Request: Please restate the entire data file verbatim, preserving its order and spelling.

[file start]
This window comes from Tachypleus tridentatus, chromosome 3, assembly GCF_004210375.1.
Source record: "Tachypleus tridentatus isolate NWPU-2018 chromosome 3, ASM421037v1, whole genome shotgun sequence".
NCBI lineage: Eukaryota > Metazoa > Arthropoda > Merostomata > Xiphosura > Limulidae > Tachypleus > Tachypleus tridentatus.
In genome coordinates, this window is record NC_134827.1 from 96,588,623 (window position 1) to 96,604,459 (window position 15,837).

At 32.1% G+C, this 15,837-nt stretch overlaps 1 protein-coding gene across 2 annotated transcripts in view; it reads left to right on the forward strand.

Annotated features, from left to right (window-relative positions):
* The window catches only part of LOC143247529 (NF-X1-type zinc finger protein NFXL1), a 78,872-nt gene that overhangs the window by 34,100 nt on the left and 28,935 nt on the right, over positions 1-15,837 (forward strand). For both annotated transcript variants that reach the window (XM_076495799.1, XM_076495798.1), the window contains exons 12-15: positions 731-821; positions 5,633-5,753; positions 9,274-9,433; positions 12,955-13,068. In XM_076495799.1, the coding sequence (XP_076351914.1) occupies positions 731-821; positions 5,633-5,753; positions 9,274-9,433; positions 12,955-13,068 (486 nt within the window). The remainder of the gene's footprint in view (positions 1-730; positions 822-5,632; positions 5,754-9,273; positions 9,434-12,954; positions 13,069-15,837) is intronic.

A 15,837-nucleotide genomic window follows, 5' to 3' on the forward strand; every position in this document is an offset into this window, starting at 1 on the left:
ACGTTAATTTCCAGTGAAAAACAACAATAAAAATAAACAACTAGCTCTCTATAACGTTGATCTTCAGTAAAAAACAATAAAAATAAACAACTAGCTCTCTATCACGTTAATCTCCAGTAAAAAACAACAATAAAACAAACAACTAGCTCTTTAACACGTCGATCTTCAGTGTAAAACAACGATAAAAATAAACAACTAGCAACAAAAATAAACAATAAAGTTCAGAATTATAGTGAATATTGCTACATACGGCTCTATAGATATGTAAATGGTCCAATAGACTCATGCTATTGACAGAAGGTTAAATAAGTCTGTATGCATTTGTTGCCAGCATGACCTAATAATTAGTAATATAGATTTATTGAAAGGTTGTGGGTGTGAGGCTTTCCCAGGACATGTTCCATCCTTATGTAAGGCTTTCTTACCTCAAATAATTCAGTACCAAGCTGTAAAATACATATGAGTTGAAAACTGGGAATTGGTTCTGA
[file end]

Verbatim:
This window comes from Tachypleus tridentatus, chromosome 3, assembly GCF_004210375.1.
Source record: "Tachypleus tridentatus isolate NWPU-2018 chromosome 3, ASM421037v1, whole genome shotgun sequence".
NCBI lineage: Eukaryota > Metazoa > Arthropoda > Merostomata > Xiphosura > Limulidae > Tachypleus > Tachypleus tridentatus.
In genome coordinates, this window is record NC_134827.1 from 96,588,623 (window position 1) to 96,604,459 (window position 15,837).

At 32.1% G+C, this 15,837-nt stretch overlaps 1 protein-coding gene across 2 annotated transcripts in view; it reads left to right on the forward strand.

Annotated features, from left to right (window-relative positions):
* The window catches only part of LOC143247529 (NF-X1-type zinc finger protein NFXL1), a 78,872-nt gene that overhangs the window by 34,100 nt on the left and 28,935 nt on the right, over positions 1-15,837 (forward strand). For both annotated transcript variants that reach the window (XM_076495799.1, XM_076495798.1), the window contains exons 12-15: positions 731-821; positions 5,633-5,753; positions 9,274-9,433; positions 12,955-13,068. In XM_076495799.1, the coding sequence (XP_076351914.1) occupies positions 731-821; positions 5,633-5,753; positions 9,274-9,433; positions 12,955-13,068 (486 nt within the window). The remainder of the gene's footprint in view (positions 1-730; positions 822-5,632; positions 5,754-9,273; positions 9,434-12,954; positions 13,069-15,837) is intronic.

A 15,837-nucleotide genomic window follows, 5' to 3' on the forward strand; every position in this document is an offset into this window, starting at 1 on the left:
ACGTTAATTTCCAGTGAAAAACAACAATAAAAATAAACAACTAGCTCTCTATAACGTTGATCTTCAGTAAAAAACAATAAAAATAAACAACTAGCTCTCTATCACGTTAATCTCCAGTAAAAAACAACAATAAAACAAACAACTAGCTCTTTAACACGTCGATCTTCAGTGTAAAACAACGATAAAAATAAACAACTAGCAACAAAAATAAACAATAAAGTTCAGAATTATAGTGAATATTGCTACATACGGCTCTATAGATATGTAAATGGTCCAATAGACTCATGCTATTGACAGAAGGTTAAATAAGTCTGTATGCATTTGTTGCCAGCATGACCTAATAATTAGTAATATAGATTTATTGAAAGGTTGTGGGTGTGAGGCTTTCCCAGGACATGTTCCATCCTTATGTAAGGCTTTCTTACCTCAAATAATTCAGTACCAAGCTGTAAAATACATATGAGTTGAAAACTGGGAATTGGTTCTGA